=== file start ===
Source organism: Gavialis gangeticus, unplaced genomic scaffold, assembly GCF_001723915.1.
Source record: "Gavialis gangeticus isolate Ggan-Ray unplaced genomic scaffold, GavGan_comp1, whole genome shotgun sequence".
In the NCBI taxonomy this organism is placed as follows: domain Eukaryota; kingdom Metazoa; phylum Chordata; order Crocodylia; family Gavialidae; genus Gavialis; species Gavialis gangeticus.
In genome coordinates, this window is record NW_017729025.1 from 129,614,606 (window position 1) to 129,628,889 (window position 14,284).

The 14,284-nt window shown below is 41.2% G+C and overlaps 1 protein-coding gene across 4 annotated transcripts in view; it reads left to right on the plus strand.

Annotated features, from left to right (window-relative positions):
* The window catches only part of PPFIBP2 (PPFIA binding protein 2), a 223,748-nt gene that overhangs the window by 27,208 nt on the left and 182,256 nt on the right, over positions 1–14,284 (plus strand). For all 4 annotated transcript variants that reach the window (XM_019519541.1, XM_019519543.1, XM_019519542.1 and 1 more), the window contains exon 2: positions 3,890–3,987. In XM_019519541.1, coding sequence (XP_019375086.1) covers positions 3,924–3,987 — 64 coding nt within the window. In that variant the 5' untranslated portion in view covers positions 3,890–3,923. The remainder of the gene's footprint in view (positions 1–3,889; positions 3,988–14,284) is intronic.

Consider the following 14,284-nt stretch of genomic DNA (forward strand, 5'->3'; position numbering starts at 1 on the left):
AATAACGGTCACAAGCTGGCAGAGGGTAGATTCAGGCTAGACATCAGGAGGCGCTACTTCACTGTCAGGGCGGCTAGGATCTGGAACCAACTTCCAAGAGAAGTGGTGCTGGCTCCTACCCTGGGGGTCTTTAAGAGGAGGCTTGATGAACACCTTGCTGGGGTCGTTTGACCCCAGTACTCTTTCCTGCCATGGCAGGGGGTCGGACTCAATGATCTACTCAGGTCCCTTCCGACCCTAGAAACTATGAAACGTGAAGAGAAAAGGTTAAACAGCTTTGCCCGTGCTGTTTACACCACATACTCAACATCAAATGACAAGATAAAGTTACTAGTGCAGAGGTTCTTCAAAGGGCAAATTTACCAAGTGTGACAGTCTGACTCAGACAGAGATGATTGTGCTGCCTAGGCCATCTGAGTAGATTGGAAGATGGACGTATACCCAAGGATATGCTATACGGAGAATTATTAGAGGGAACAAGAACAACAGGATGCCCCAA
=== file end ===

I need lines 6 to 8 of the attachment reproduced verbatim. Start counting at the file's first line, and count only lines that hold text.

Annotated features, from left to right (window-relative positions):
* The window catches only part of PPFIBP2 (PPFIA binding protein 2), a 223,748-nt gene that overhangs the window by 27,208 nt on the left and 182,256 nt on the right, over positions 1–14,284 (plus strand). For all 4 annotated transcript variants that reach the window (XM_019519541.1, XM_019519543.1, XM_019519542.1 and 1 more), the window contains exon 2: positions 3,890–3,987. In XM_019519541.1, coding sequence (XP_019375086.1) covers positions 3,924–3,987 — 64 coding nt within the window. In that variant the 5' untranslated portion in view covers positions 3,890–3,923. The remainder of the gene's footprint in view (positions 1–3,889; positions 3,988–14,284) is intronic.

Consider the following 14,284-nt stretch of genomic DNA (forward strand, 5'->3'; position numbering starts at 1 on the left):